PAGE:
Sandy Koufax has a solar equivalent. The great former Brooklyn and Los Angeles Dodgers pitcher was famous for his ferocious curveball. Now scientists have discovered that powerful bursts of magnetism emanating from sunspots near the poles of the sun can be arced back toward Earth by the solar magnetic field. The finding creates another potential headache for people who run or rely on GPS satellites, telecommunications networks, and power grids, but it also means more reliable warnings about these electromagnetic disturbances.
The sun's coronal mass ejections (CMEs) are of more than just scientific interest. When these gigantic bursts of electrically charged, extremely hot gas particles hit satellites, they can disrupt TV and radio transmissions, GPS signals, and cell phone calls. They can also overload electric power grids on the ground and pose a radiation hazard for astronauts in orbit. One recent U.S. National Academy of Sciences study  of the potential hazards from a major CME hitting Earth estimated that the damage could total more than a trillion dollars and require up to 10 years to repair. Scientists have spent years attempting to track CMEs and provide enough warning to allow precautions, such as placing satellites in temporary safe modes.
So an international team analyzing data from NASA's twin STEREO spacecrafts , which provide three-dimensional observations of solar activity, made an important discovery when they noticed something that had been predicted but never observed: CMEs launched into space from the sun's high latitudes following trajectories that brought them back toward the solar system's equatorial plane—where Earth resides. "We were really surprised and thought something might be wrong with our algorithms," says solar physicist Peter Gallagher of Trinity College Dublin.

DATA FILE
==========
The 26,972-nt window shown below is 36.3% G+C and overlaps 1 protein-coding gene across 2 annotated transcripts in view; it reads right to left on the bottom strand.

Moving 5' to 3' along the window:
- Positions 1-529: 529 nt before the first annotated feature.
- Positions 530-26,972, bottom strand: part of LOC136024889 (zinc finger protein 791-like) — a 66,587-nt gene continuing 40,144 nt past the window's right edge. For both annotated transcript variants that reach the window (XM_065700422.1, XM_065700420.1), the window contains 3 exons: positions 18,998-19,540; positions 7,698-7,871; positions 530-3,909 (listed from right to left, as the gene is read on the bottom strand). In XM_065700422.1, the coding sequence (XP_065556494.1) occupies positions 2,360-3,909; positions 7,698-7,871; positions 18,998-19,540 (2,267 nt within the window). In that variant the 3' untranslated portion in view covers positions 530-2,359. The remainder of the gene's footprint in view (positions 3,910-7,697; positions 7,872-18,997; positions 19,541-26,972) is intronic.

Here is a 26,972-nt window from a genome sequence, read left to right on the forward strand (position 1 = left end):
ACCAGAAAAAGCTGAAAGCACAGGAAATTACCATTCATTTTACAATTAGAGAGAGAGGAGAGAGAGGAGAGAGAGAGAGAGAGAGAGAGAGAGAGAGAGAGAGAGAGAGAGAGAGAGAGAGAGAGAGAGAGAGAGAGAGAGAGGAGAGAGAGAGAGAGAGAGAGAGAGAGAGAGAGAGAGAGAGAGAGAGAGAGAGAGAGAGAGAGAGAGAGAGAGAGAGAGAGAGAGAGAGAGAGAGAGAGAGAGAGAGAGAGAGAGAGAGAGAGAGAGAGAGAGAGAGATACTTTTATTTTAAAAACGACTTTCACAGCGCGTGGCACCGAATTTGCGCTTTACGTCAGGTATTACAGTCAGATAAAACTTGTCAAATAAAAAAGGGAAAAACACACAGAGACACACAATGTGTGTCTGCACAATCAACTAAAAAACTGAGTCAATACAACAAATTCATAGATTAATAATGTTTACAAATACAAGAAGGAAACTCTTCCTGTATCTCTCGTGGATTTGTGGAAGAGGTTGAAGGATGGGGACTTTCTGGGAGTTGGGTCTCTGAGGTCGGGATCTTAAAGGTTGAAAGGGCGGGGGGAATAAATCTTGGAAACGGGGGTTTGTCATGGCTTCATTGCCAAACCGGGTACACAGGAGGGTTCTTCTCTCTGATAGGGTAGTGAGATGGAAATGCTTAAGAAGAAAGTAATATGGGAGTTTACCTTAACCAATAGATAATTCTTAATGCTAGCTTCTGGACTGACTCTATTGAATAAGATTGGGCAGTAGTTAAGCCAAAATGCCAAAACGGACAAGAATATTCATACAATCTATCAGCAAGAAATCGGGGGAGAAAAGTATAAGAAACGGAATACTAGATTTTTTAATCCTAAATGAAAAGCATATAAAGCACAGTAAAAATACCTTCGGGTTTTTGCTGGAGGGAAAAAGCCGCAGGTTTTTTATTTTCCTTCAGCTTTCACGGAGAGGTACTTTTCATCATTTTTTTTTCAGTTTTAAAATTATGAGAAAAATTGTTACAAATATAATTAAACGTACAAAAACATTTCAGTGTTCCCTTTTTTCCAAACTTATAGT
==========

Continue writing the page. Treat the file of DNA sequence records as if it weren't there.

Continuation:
Further analyses revealed, however, that the curving solar storm tracks were accurate. CMEs emerging from sunspots located at latitudes of 60˚ or higher, north and south, can have their tracks bent by the sun's magnetic field and pushed out toward the planets by the 500-kilometer-per-second solar wind. Gallagher and colleagues report  this week in Nature Communications that the magnetic fields of CMEs also affect their trajectories. These fields tend to rotate, and their rotation can either sharpen the curve of the trajectory or flatten it out, depending on whether the CME is traveling slower or faster than the solar wind at the moment. The result is that, just like the breaking curveballs by a Major League pitcher, the bent tracks of CMEs can vary.
Gallagher, who used to compile solar-activity warnings for NASA, says the findings mean that space-weather forecasters need to watch high-latitude ejections more carefully. The normal reaction when CMEs emerge from the polar regions has been to think "that they're going to miss us." The new data show that isn't the case.
The imaging process the researchers have developed to track CMEs is "quite innovative,” says Madhulika Guhathakurta, a solar physicist with NASA's STEREO mission in Washington, D.C. The ability to track even curving CMEs through space "is of great benefit to forecasters of space weather," adds Guhathakurta, who was not involved in the research.
The researchers have "clearly shown that [solar] storms launched initially at high latitudes can still affect us at Earth," says solar physicist William Thompson, a contractor for the STEREO mission at NASA's Goddard Space Flight center in Greenbelt, Maryland. Thompson adds that although scientists have long known solar storms can change directions while close to the sun, "it was surprising to find that this can still be the case farther along [in their] journey."